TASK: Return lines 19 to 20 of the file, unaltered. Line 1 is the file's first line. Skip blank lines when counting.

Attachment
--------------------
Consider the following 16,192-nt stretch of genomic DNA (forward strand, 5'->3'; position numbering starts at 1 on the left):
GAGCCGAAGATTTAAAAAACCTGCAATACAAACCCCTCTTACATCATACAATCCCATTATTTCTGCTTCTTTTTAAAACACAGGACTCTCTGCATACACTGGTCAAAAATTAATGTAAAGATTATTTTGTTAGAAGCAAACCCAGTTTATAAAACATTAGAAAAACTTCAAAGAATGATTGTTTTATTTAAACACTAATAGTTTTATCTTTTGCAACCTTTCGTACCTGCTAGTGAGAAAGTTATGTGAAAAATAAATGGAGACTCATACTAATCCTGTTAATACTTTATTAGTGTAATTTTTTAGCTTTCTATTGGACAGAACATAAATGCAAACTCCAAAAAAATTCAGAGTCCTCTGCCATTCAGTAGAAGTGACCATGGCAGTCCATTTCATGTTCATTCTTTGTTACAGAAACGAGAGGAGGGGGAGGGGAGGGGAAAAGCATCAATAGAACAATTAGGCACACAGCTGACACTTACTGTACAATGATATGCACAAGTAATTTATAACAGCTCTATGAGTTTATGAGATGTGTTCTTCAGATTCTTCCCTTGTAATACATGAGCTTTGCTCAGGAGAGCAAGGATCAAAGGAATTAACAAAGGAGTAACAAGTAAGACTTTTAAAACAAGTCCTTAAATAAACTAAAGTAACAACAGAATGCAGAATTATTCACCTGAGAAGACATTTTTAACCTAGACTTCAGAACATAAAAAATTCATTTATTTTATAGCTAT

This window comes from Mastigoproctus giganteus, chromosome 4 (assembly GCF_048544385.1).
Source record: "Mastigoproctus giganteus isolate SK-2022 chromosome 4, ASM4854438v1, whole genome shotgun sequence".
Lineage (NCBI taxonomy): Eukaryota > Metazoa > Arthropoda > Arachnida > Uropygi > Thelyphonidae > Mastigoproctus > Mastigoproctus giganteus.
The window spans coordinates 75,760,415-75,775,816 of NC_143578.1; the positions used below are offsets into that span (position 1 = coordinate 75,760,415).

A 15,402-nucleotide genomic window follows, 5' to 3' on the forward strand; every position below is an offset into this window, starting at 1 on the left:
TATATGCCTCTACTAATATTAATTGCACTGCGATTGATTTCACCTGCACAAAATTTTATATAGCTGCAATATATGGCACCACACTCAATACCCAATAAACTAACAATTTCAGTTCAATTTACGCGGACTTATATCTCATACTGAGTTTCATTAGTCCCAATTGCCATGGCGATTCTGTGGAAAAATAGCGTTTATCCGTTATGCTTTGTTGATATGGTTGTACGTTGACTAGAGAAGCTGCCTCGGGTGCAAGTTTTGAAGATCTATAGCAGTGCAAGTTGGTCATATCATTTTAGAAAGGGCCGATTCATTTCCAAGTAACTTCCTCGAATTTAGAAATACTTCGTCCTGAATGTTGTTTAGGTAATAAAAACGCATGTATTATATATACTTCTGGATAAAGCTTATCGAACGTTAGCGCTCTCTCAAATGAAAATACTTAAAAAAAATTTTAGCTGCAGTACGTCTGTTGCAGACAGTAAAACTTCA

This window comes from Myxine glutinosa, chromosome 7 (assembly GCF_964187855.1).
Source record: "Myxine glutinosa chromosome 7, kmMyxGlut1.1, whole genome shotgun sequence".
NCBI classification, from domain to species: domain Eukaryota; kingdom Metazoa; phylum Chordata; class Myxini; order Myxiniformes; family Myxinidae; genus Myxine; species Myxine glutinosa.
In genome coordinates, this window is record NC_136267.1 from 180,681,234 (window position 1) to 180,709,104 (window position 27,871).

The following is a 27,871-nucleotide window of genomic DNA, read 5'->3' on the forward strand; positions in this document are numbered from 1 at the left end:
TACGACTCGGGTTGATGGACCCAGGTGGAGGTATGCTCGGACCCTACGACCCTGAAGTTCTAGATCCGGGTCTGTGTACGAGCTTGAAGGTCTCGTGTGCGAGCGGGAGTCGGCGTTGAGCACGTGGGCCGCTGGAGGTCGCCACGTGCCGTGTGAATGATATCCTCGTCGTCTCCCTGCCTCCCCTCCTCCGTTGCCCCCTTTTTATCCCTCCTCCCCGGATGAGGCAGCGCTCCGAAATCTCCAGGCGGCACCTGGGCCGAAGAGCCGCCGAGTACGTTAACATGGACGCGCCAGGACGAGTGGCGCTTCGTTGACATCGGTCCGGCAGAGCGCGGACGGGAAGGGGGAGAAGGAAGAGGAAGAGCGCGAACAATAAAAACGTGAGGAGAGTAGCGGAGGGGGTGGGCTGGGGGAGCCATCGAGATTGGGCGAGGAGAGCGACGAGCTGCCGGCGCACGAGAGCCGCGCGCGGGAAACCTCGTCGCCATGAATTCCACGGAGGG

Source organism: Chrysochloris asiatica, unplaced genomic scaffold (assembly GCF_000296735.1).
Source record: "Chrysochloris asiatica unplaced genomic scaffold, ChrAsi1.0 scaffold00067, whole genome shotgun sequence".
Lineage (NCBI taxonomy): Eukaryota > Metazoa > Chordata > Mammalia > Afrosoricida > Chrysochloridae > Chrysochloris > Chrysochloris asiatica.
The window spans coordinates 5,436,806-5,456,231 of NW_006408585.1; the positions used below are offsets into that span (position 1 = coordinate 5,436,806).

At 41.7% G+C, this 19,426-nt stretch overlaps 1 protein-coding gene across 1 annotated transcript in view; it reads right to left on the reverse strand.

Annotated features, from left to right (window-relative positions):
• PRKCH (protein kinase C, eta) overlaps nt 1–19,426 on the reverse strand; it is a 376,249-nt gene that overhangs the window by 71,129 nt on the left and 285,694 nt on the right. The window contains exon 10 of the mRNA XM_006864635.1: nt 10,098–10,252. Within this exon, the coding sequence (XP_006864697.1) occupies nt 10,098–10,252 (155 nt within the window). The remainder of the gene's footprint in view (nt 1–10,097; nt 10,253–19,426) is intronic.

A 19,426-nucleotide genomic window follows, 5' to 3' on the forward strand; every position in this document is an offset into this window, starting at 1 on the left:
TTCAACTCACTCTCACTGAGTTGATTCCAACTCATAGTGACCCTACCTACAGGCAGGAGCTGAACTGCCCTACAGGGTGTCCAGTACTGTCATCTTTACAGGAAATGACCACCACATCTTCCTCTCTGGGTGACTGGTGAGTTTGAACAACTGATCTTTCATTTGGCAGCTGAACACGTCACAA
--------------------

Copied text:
At 41.7% G+C, this 19,426-nt stretch overlaps 1 protein-coding gene across 1 annotated transcript in view; it reads right to left on the reverse strand.

Annotated features, from left to right (window-relative positions):